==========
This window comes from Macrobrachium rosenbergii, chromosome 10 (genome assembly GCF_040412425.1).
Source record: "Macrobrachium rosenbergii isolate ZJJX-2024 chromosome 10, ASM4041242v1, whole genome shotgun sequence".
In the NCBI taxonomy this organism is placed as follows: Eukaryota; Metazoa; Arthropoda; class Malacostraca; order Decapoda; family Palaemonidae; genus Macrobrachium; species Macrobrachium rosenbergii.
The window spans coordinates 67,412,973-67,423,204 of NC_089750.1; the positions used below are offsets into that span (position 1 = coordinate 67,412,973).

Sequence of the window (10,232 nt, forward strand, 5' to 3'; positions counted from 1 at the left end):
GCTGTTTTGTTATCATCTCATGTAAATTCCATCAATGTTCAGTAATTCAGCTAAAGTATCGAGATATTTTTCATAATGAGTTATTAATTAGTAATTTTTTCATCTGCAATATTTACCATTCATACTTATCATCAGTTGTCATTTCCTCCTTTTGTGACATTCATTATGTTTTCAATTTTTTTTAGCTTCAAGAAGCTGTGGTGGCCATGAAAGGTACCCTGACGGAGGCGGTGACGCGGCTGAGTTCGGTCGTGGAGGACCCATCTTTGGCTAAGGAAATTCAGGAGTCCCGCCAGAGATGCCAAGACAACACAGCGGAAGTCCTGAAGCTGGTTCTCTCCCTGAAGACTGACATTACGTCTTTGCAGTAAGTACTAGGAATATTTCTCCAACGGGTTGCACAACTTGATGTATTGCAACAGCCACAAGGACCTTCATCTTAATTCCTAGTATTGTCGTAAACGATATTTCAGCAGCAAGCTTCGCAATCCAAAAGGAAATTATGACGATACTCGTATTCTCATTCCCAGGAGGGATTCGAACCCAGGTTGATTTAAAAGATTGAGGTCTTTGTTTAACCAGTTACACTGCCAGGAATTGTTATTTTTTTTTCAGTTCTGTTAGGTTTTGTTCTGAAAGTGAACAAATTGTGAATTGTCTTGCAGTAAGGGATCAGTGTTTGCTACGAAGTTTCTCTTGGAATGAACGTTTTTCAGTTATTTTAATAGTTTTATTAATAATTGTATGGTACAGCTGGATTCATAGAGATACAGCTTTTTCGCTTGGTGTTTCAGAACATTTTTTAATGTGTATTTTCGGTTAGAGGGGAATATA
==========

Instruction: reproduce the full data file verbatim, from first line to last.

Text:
This window comes from Macrobrachium rosenbergii, chromosome 10 (genome assembly GCF_040412425.1).
Source record: "Macrobrachium rosenbergii isolate ZJJX-2024 chromosome 10, ASM4041242v1, whole genome shotgun sequence".
In the NCBI taxonomy this organism is placed as follows: Eukaryota; Metazoa; Arthropoda; class Malacostraca; order Decapoda; family Palaemonidae; genus Macrobrachium; species Macrobrachium rosenbergii.
The window spans coordinates 67,412,973-67,423,204 of NC_089750.1; the positions used below are offsets into that span (position 1 = coordinate 67,412,973).

Sequence of the window (10,232 nt, forward strand, 5' to 3'; positions counted from 1 at the left end):
GCTGTTTTGTTATCATCTCATGTAAATTCCATCAATGTTCAGTAATTCAGCTAAAGTATCGAGATATTTTTCATAATGAGTTATTAATTAGTAATTTTTTCATCTGCAATATTTACCATTCATACTTATCATCAGTTGTCATTTCCTCCTTTTGTGACATTCATTATGTTTTCAATTTTTTTTAGCTTCAAGAAGCTGTGGTGGCCATGAAAGGTACCCTGACGGAGGCGGTGACGCGGCTGAGTTCGGTCGTGGAGGACCCATCTTTGGCTAAGGAAATTCAGGAGTCCCGCCAGAGATGCCAAGACAACACAGCGGAAGTCCTGAAGCTGGTTCTCTCCCTGAAGACTGACATTACGTCTTTGCAGTAAGTACTAGGAATATTTCTCCAACGGGTTGCACAACTTGATGTATTGCAACAGCCACAAGGACCTTCATCTTAATTCCTAGTATTGTCGTAAACGATATTTCAGCAGCAAGCTTCGCAATCCAAAAGGAAATTATGACGATACTCGTATTCTCATTCCCAGGAGGGATTCGAACCCAGGTTGATTTAAAAGATTGAGGTCTTTGTTTAACCAGTTACACTGCCAGGAATTGTTATTTTTTTTTCAGTTCTGTTAGGTTTTGTTCTGAAAGTGAACAAATTGTGAATTGTCTTGCAGTAAGGGATCAGTGTTTGCTACGAAGTTTCTCTTGGAATGAACGTTTTTCAGTTATTTTAATAGTTTTATTAATAATTGTATGGTACAGCTGGATTCATAGAGATACAGCTTTTTCGCTTGGTGTTTCAGAACATTTTTTAATGTGTATTTTCGGTTAGAGGGGAATATA